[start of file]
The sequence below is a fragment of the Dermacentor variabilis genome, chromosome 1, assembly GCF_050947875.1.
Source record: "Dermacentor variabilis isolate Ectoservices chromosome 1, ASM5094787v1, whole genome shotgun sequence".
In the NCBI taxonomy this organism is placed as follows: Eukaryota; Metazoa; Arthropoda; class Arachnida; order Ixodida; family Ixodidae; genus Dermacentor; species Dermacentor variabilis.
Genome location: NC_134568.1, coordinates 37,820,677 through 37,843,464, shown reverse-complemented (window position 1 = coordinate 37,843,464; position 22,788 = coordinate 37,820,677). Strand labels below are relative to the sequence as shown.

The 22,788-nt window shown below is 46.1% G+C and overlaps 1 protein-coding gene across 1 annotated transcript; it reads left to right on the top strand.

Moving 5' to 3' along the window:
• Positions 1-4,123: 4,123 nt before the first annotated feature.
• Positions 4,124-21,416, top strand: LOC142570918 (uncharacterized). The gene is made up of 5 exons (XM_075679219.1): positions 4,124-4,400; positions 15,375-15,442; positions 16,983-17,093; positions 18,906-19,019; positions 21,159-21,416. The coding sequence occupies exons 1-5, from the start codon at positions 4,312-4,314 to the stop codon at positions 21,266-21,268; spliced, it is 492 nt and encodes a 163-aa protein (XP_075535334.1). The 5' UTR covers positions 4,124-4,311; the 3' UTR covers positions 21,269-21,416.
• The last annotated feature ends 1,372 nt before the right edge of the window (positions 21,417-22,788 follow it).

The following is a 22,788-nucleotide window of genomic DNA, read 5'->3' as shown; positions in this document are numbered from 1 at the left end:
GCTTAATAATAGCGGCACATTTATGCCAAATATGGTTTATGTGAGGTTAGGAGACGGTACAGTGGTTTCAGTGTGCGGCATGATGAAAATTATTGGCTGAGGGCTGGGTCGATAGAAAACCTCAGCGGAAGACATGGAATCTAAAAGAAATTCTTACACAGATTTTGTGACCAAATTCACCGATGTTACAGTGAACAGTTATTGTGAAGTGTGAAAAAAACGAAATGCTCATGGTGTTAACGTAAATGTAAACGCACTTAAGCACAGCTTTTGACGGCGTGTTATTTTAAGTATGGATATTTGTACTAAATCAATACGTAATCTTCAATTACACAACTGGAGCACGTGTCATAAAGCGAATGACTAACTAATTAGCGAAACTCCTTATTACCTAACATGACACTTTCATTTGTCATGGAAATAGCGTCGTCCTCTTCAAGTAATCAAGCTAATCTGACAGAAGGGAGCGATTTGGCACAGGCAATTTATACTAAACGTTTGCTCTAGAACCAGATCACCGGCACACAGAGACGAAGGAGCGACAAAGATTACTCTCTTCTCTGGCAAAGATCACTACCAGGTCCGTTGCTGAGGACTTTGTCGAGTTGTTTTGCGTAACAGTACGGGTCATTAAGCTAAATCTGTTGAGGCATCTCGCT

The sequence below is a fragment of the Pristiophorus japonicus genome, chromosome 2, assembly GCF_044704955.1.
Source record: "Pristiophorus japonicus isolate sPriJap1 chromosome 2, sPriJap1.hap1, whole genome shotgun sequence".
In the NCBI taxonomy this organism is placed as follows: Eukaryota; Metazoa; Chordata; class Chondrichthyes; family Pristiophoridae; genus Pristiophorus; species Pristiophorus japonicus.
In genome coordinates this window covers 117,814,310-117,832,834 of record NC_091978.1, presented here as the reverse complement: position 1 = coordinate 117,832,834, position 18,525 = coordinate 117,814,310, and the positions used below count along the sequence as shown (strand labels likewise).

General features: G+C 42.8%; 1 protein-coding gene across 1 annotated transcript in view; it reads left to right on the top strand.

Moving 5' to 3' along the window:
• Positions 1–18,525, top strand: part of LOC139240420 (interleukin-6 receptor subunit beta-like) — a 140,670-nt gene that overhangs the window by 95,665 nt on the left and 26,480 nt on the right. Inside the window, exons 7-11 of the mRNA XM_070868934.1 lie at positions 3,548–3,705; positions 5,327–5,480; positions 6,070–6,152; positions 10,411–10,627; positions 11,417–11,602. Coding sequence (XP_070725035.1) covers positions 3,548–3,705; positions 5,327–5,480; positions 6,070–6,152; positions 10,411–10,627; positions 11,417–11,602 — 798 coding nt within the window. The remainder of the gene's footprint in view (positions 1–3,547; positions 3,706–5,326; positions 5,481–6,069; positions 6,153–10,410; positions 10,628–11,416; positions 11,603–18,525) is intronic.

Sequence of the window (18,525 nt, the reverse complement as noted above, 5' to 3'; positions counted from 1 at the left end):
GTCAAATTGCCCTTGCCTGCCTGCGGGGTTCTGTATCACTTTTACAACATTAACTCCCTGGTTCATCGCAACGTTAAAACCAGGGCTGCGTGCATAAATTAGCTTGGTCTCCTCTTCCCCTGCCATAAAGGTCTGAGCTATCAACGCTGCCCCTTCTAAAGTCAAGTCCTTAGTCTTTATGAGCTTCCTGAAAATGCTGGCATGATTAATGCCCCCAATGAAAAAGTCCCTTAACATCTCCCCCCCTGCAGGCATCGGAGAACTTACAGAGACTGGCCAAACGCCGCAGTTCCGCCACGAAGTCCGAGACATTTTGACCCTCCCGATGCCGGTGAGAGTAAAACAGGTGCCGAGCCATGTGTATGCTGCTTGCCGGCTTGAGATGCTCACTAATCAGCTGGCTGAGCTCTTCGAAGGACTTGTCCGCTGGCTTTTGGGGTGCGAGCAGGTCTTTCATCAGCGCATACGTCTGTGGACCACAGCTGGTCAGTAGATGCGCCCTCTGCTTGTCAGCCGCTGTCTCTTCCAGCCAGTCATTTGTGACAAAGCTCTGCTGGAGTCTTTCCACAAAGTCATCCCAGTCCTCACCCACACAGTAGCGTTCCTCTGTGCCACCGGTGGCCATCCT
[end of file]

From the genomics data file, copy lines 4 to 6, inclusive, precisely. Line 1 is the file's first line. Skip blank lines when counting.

Genome location: NC_134568.1, coordinates 37,820,677 through 37,843,464, shown reverse-complemented (window position 1 = coordinate 37,843,464; position 22,788 = coordinate 37,820,677). Strand labels below are relative to the sequence as shown.

The 22,788-nt window shown below is 46.1% G+C and overlaps 1 protein-coding gene across 1 annotated transcript; it reads left to right on the top strand.

Moving 5' to 3' along the window: